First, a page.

Trimming Handgun Cases
Date: Jan 01 2011
The few times I trimmed straight-walled handgun cases it was a big pain in the neck. I finally convinced myself it was unnecessary and quit doing it. But recently I was loading .357 magnums and noticed, by the varying pressure on the press hand, that the cartridges were receiving different degrees of case-mouth crimp on the bullets. An inspection of the crimps showed some cartridges had received next to no crimp. Others were crimped so much the cases were on the verge of bulging. Cartridge length also varied quite a bit.
So I set to work trimming a batch of .357s and cases for two other handgun cartridges I shoot a lot – the .44 magnum and .45 ACP. Trimming the cases to a uniform length after they were sized helped produce cartridges with even crimps and loaded lengths. All that work also created cartridges with somewhat better accuracy.
Straight-walled handgun cases are different than bottlenecked rifle cases. Rifle cases need periodic trimming to keep their necks from stretching so much that the case mouth rim becomes jammed between the bullet and the chamber throat so solidly the neck cannot expand to release the bullet – and pressure goes through the roof, and maybe parts of the rifle.
A straight-walled handgun cartridge that is over the maximum length would do the same thing, but I have rarely seen a straight-walled case that is over maximum length. Unlike bottlenecked cartridges, these straight cases do not lengthen much, if any. Instead of expanding and lengthening on firing, like a bottlenecked cartridge, the straight cases expand in diameter and actually become shorter after they are fired.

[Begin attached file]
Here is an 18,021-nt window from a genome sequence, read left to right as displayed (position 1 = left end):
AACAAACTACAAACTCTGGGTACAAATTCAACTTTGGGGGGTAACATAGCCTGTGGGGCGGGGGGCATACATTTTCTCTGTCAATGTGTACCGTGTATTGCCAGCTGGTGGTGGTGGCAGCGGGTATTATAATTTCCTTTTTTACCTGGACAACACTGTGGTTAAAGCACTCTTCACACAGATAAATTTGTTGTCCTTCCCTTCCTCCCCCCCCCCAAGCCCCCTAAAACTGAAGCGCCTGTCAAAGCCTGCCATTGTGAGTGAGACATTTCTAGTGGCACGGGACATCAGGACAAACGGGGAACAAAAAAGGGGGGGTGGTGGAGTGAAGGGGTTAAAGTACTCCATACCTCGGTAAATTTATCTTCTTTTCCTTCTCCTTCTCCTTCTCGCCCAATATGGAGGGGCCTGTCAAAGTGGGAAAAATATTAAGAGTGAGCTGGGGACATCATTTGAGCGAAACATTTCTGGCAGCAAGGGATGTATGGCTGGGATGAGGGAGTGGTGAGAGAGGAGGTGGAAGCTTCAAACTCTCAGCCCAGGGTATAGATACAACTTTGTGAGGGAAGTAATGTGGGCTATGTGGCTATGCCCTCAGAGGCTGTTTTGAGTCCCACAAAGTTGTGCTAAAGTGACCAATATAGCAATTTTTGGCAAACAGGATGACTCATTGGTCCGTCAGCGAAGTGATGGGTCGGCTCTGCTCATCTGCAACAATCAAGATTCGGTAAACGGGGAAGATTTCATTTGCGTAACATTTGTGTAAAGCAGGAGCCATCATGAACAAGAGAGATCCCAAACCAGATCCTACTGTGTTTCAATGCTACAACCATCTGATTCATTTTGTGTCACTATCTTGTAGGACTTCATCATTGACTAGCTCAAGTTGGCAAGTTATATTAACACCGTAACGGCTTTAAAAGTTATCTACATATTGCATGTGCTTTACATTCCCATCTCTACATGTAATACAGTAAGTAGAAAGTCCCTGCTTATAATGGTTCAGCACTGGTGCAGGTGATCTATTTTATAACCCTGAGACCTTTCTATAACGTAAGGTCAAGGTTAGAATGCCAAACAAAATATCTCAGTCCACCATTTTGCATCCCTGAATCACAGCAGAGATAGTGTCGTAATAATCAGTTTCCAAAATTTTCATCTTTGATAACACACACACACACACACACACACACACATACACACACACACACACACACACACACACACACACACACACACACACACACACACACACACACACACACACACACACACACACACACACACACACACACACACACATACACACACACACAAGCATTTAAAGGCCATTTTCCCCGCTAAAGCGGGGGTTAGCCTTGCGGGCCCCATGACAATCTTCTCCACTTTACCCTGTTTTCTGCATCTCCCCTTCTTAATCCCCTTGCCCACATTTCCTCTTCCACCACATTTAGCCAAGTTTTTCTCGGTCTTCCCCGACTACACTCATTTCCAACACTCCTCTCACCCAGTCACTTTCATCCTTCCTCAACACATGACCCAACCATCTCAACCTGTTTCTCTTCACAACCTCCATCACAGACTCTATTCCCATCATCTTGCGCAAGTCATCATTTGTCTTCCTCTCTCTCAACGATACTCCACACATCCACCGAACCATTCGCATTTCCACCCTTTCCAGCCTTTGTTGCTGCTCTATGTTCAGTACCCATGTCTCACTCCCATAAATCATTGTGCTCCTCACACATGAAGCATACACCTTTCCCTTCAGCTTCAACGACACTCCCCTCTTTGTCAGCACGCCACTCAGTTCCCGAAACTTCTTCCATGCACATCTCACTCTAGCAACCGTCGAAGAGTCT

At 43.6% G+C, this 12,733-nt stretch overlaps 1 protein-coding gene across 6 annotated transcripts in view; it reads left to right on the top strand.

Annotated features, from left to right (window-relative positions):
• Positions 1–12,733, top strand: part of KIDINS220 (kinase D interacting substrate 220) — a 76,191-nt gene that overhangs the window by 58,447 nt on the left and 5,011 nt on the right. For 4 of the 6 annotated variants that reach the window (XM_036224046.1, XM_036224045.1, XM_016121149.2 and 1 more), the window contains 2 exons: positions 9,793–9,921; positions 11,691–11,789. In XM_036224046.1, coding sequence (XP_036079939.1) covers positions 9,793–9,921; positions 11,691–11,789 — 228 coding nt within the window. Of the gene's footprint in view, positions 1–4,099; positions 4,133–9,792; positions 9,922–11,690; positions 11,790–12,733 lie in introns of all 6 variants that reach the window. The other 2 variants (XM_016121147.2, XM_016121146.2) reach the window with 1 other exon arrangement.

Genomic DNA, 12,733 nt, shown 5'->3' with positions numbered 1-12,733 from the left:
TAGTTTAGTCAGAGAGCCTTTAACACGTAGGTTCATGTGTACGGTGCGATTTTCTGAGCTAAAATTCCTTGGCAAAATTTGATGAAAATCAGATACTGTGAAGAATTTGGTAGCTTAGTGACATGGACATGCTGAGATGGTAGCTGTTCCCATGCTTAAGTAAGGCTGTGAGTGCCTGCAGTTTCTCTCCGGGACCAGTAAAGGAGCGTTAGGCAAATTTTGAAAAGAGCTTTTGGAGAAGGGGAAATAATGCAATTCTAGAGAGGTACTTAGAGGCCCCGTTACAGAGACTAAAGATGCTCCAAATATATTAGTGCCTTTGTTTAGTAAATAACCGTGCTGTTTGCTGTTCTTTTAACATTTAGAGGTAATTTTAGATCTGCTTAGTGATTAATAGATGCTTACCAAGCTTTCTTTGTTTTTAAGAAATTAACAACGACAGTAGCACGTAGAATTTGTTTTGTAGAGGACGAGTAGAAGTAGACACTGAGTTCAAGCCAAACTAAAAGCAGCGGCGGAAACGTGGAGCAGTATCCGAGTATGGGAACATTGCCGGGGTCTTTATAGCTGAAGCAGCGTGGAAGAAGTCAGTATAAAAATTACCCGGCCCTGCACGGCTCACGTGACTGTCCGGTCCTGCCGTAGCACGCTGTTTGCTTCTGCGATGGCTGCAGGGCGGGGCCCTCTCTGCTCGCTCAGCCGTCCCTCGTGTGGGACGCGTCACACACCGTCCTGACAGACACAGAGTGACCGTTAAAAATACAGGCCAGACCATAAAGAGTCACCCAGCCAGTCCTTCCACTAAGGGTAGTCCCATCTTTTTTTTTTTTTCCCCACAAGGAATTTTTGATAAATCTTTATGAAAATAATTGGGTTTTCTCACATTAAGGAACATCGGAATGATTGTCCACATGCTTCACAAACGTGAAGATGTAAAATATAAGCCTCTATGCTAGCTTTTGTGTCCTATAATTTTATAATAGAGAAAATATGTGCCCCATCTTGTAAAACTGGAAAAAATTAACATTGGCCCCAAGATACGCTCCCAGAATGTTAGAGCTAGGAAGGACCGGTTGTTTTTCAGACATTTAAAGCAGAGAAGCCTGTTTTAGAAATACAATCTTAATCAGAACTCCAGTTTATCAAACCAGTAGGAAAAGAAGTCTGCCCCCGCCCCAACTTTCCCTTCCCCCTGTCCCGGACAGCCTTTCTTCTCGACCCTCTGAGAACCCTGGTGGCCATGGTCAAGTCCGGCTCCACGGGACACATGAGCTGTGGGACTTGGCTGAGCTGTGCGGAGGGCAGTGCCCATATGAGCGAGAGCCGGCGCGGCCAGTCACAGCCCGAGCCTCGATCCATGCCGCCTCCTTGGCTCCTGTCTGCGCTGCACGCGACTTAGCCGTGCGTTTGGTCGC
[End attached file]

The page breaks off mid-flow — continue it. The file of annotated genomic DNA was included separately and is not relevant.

I measured the length of five .357 magnum cases that had been trimmed to 1.280 inches after they were sized and five untrimmed .357 cases that had lengths of nearly a maximum length of 1.290 inches after they had been sized. After firing, the cases measured:
I also measured five .44 magnum cartridges that had been sized and then trimmed to 1.275 inches and five cases that had been sized and had lengths of nearly a maximum of 1.285 inches. After firing they measured:
In the .45 ACP, trimmed and untrimmed cases after firing measured:
A couple of those sized and untrimmed .45 Auto cases were right at the maximum length before they were fired, but they did not show any signs of high
pressure or present any chambering problems.
All this measuring shows trimming handgun cases is really not a safety step like it is with bottlenecked cartridges.
Cases of a uniform length provided quite a few benefits in return for the drudgery of trimming. Right off the bat, cases of even length were given the same amount of flare when run through an expander die. That ensured cases had enough flare on the mouths so lead bullets entering the case mouths did not have any lead shaved off the base, or jacketed bullets did not crumple the case when seated. Just the right amount of expansion of the case also lessens working of the brass that eventually causes splits on the mouth rims.
A uniform crimp imparts the same amount of bullet pull on firing, but how much crimp is required on revolver cartridges? A firm grip of the case mouth on a bullet is supposed to check bullet movement for just a moment to build pressure so a magnum case full of slow burning powder burns uniformly and completely. Even light amounts of fast-burning powders in large cases supposedly require a tight roll crimp to prevent squib loads. Most importantly, though, is that a bullet without the proper amount of crimp may unseat due to repeated recoil when other cartridges in the cylinder are fired. A bullet that is pulled far enough out of the case may protrude out of the face of the cylinder, preventing it from rotating.